Oliver Cromwell:


Oliver Cromwell was an English military and political leader who overthrew the English monarchy and temporarily turned England into a Republican Commonwealth and served as Lord Protector of England, Scotland, and Ireland; Cromwell's life and character has several different elements, each of which merits perusal; the key themes are Cromwell the Soldier, for it was his military prowess that propelled his extraordinary rise to power; Cromwell the Politician as his skilful manoeuvring maintained his position, and Cromwell the Devout as it is religion which arguably was the motivation that drove him from the 1630's onwards.

Cromwell's early Life:

Oliver Cromwell was born, on the 25th April 1599, into a family which for a time was one of the wealthiest and most influential in the Huntingdon area; he was educated at Huntingdon grammar school, which is now the Cromwell Museum, and then at Cambridge University.

Cromwell's inheritances from his father, who died in 1617, and later from a maternal uncle were not great, his income was modest and he had to support an expanding family, widowed mother, wife and eight children; he became a minor East Anglian landowner and made a living by farming and collecting rents, first in his native Huntingdon, and then from 1631 in St Ives and from 1636 in Ely.

He ranked near the bottom of the landed elite, the landowning class often labelled 'The Gentry' which dominated the social and political life of the county; until 1640 he only played a small role in local administration and no significant role in national politics and remained relatively obscure for the first 40 years of his life; it was the civil wars of the 1640s which finally lifted Cromwell from obscurity to power.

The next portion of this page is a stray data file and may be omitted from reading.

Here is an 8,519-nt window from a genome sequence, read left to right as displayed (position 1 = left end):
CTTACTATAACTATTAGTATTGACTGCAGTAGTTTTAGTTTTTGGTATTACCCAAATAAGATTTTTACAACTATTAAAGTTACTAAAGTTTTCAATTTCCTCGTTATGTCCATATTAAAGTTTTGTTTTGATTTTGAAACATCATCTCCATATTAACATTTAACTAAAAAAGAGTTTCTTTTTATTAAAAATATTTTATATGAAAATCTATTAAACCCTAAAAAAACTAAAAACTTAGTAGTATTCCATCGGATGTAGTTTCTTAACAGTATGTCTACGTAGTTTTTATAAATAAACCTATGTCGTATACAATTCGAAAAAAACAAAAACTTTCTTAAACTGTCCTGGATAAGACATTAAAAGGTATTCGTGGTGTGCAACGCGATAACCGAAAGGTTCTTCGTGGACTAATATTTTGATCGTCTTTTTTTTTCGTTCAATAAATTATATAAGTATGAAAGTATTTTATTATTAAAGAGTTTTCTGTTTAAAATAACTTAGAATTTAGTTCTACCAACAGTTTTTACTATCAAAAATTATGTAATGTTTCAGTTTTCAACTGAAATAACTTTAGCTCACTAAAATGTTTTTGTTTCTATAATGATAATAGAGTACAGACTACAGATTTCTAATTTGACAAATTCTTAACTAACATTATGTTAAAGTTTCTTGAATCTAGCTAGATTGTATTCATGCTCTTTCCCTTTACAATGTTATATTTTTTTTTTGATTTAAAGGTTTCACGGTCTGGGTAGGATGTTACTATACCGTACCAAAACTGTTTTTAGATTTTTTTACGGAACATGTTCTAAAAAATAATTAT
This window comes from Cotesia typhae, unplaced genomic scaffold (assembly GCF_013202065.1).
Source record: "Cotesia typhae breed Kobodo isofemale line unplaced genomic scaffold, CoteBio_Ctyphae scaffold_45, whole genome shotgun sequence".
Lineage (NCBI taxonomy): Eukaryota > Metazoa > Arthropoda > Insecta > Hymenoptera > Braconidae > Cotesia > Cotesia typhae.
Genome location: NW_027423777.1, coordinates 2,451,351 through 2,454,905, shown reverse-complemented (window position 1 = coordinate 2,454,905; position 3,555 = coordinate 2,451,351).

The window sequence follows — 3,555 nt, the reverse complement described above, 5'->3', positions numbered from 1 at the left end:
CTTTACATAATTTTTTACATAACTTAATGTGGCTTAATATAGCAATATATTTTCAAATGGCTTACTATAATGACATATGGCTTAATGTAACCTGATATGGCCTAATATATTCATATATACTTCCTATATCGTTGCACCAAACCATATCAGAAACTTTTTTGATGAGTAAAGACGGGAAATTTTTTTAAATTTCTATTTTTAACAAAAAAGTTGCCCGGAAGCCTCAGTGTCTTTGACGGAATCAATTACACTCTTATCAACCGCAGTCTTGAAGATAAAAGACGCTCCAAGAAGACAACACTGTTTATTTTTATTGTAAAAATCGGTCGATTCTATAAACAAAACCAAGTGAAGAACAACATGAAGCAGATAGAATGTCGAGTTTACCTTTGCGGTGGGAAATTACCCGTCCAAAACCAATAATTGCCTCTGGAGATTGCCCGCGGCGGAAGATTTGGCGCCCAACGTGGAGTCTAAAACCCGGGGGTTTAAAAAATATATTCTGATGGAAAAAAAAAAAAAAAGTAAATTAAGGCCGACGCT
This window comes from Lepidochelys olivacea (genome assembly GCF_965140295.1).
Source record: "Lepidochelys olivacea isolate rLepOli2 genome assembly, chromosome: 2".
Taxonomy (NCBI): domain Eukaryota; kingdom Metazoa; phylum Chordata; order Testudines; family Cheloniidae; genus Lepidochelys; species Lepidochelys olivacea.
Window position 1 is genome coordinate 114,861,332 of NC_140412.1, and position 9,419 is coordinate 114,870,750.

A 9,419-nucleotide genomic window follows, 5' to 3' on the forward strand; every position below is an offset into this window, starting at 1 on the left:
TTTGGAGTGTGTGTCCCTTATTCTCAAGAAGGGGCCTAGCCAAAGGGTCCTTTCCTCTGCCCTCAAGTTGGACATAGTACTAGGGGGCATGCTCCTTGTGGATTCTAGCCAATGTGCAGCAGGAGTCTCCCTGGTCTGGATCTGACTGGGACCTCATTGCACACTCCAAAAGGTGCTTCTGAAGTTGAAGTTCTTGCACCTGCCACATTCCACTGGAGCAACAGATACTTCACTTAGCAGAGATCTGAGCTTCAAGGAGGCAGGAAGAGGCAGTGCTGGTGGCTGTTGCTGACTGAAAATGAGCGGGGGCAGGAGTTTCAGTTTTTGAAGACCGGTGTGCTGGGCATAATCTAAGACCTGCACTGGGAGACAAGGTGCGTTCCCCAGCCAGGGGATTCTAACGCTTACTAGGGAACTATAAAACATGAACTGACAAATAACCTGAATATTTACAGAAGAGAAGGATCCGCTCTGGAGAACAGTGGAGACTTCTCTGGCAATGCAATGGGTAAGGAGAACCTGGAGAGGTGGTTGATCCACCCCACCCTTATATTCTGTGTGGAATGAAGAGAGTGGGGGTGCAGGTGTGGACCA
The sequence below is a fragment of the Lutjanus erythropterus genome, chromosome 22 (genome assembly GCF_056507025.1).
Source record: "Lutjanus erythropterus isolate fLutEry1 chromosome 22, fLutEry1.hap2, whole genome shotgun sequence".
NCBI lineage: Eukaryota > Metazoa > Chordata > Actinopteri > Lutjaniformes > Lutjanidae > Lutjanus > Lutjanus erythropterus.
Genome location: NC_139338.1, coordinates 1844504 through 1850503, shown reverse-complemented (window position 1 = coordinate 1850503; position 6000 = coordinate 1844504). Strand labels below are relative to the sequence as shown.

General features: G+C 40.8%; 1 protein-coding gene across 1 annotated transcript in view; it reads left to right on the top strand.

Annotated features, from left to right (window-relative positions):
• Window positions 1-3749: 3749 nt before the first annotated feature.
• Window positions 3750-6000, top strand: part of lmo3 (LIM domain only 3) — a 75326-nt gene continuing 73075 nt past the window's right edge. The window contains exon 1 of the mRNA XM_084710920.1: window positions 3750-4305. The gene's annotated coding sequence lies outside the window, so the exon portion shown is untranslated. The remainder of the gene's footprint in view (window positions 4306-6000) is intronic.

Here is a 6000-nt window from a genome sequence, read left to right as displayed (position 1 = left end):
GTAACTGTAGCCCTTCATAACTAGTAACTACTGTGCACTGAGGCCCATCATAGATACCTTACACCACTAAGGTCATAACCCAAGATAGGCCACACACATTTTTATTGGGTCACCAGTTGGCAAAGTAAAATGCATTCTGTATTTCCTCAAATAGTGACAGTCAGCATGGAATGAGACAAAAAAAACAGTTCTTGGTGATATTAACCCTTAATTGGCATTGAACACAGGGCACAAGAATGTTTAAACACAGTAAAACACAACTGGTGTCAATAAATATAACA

Cromwell the Soldier:

From the outbreak of Civil War in summer 1642, Cromwell was an active and committed officer in the parliamentary army; he was initially a captain in charge of a small body of mounted troops, but in 1643 he was promoted to colonel and given command of his own cavalry regiment.

He was successful in a series of sieges and small battles which helped to secure East Anglia and the East Midlands against the royalists; at the end of the year he was appointed second in command of the Eastern Association army, parliament's largest and most effective regional army, with the rank of lieutenant general; during 1644 he contributed to the victory at Marston Moor, which helped secure the north for parliament, and also campaigned with mixed results in the south Midlands and Home Counties.

In 1645 to 1646, as the second in command of the newly formed main parliamentary army, the New Model Army, Cromwell played a major role in parliament's victory in the Midlands, sealed by the battle of Naseby in June 1645, and in the south and south west; when civil war flared up again in 1648 he commanded a large part of the New Model Army which first crushed rebellion in South Wales and then at Preston defeated an invading Scottish Royalist army.